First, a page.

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Mississippi deciding US Senate race that's rematch of 2018

By EMILY WAGSTER PETTUS Associated Press

JACKSON, Miss. (AP) — Democrat Mike Espy is trying unseat Republican U.S. Sen. Cindy Hyde-Smith in Mississippi by labeling her “Confederate Cindy” and saying she’s out of touch with voters in a diverse state that has tried to move beyond its racist history. If elected, he would be Mississippi’s first Black U.S. senator since Reconstruction.

Hyde-Smith is campaigning as an acolyte of President Donald Trump and saying Espy would ally himself with liberals.

This year’s race is a rematch of a 2018 special election. Hyde-Smith was appointed to temporarily succeed longtime Republican Sen. Thad Cochran when he retired because of poor health early that year. She defeated Espy in a runoff months later, and she has been serving the final two years of the six-year term Cochran started.

Hyde-Smith, 61, is a former state agriculture commissioner and the only woman to have represented Mississippi in the U.S. House or Senate. She did not accept debate invitations this year, drawing criticism from Espy. Hyde-Smith’s campaign tweeted “100 Accomplishments in 100 days,” emphasizing her support of agriculture, efforts to bring federal money to the state and opposition to abortion.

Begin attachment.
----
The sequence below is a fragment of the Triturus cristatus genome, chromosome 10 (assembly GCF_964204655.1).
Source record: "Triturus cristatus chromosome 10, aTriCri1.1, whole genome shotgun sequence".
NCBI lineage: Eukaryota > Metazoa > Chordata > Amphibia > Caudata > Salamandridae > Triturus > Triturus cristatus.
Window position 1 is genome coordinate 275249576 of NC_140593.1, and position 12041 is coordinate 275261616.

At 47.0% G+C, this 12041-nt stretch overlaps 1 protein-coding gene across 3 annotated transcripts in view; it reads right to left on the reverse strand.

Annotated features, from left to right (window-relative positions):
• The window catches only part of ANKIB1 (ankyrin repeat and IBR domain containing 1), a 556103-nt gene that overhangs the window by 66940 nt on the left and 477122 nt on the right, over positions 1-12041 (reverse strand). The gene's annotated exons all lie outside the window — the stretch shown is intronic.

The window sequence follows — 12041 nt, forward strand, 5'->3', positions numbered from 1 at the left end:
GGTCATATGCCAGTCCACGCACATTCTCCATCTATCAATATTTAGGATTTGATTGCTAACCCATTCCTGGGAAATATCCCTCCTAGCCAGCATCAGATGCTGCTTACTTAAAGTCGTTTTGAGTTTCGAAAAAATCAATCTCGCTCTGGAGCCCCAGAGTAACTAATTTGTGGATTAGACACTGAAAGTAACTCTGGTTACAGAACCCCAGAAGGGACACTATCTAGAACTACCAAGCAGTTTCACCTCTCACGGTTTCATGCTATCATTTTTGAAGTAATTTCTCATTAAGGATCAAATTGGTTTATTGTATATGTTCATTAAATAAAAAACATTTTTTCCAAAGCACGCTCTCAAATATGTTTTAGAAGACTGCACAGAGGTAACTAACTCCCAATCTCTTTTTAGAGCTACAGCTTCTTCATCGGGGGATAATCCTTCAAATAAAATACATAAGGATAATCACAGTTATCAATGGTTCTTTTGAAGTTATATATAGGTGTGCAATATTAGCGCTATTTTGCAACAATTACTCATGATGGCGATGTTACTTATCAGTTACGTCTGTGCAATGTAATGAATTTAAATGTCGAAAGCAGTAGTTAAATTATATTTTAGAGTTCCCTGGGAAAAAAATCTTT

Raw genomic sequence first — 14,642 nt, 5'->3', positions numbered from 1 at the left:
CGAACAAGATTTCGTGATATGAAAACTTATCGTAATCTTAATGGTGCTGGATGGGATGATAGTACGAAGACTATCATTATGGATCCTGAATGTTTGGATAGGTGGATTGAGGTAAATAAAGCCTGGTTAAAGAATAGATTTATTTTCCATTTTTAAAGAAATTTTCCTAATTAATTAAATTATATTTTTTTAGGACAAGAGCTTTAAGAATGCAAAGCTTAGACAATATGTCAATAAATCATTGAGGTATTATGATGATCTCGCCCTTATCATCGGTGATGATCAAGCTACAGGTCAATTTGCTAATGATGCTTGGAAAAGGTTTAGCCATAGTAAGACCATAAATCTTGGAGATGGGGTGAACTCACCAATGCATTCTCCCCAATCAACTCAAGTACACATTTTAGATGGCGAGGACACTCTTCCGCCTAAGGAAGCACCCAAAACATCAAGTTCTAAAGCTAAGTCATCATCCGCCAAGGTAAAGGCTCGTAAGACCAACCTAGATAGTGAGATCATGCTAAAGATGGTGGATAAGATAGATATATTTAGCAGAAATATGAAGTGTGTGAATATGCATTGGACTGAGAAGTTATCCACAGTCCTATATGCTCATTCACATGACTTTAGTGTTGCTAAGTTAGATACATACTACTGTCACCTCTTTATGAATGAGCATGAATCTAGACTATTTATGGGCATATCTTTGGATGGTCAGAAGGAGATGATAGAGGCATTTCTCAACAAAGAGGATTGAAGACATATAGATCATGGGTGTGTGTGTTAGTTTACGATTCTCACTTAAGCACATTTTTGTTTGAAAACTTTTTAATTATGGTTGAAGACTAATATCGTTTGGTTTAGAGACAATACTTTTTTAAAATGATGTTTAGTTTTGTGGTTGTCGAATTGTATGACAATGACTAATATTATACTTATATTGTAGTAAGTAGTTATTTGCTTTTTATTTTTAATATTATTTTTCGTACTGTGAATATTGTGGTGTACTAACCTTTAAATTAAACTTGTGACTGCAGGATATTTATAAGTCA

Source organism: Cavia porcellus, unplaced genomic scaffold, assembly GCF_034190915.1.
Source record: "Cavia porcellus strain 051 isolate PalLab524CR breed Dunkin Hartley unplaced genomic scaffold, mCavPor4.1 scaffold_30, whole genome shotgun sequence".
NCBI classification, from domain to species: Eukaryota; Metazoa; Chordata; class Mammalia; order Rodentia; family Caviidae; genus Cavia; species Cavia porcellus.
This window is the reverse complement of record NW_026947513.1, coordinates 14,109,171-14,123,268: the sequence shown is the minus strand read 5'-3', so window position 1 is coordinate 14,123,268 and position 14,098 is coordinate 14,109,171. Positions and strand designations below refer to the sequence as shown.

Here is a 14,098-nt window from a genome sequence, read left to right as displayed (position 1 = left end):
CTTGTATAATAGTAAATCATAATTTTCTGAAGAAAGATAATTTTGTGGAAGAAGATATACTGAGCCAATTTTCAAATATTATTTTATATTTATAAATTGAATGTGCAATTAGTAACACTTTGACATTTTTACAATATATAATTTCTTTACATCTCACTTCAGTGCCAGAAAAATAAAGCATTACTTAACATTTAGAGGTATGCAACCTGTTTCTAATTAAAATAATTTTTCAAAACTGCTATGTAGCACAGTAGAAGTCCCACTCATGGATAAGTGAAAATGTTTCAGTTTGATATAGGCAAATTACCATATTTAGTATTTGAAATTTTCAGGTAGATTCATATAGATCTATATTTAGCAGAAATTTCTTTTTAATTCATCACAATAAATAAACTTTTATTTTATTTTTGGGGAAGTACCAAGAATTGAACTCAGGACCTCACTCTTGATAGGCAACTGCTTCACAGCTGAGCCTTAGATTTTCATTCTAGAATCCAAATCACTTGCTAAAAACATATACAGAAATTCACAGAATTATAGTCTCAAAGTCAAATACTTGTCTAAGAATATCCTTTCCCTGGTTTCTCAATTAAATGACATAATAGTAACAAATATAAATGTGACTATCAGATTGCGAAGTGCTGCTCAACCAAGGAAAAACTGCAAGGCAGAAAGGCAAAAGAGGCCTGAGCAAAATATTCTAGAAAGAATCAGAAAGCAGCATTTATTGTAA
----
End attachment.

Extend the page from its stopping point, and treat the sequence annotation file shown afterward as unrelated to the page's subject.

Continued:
Espy, 66, is an attorney. He served six years in the House before becoming U.S. agriculture secretary in 1993 under President Bill Clinton.

Mississippi has a 38% Black population. For Espy to win, he needs a strong turnout among Black voters loyal to the Democratic party and from white voters disenchanted with the Trump administration.

Republican-dominated Mississippi last elected a Democrat to the Senate in 1982. Trump has endorsed Hyde-Smith and the Democratic presidential nominee, former Vice President Joe Biden, has endorsed Espy.

In fundraising appeals, the Espy campaign has referred to Hyde-Smith as “Confederate Cindy” to remind people about photos that surfaced during the 2018 race. They came from a 2014 Facebook post by Hyde-Smith and showed her visiting the last home of Confederate president Jefferson Davis, which is on the Mississippi Gulf Coast. Hyde-Smith wrote that it was “Mississippi history at its best!” In one photo, Hyde-Smith held a firearm and wore a cap like those used by Confederate soldiers.

Also during the 2018 race, a video showed Hyde-Smith complimenting a supporter by saying she would attend a “public hanging” if the man invited her, prompting Espy and others to say she was minimizing Mississippi’s history of lynchings.

Jimmy L. Edwards, a Libertarian candidate is also in this year’s Senate race but has spent little to campaign.

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Follow Emily Wagster Pettus on Twitter at http://twitter.com/EWagsterPettus.

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Find AP’s full election coverage at https://apnews.com/hub/election-2020.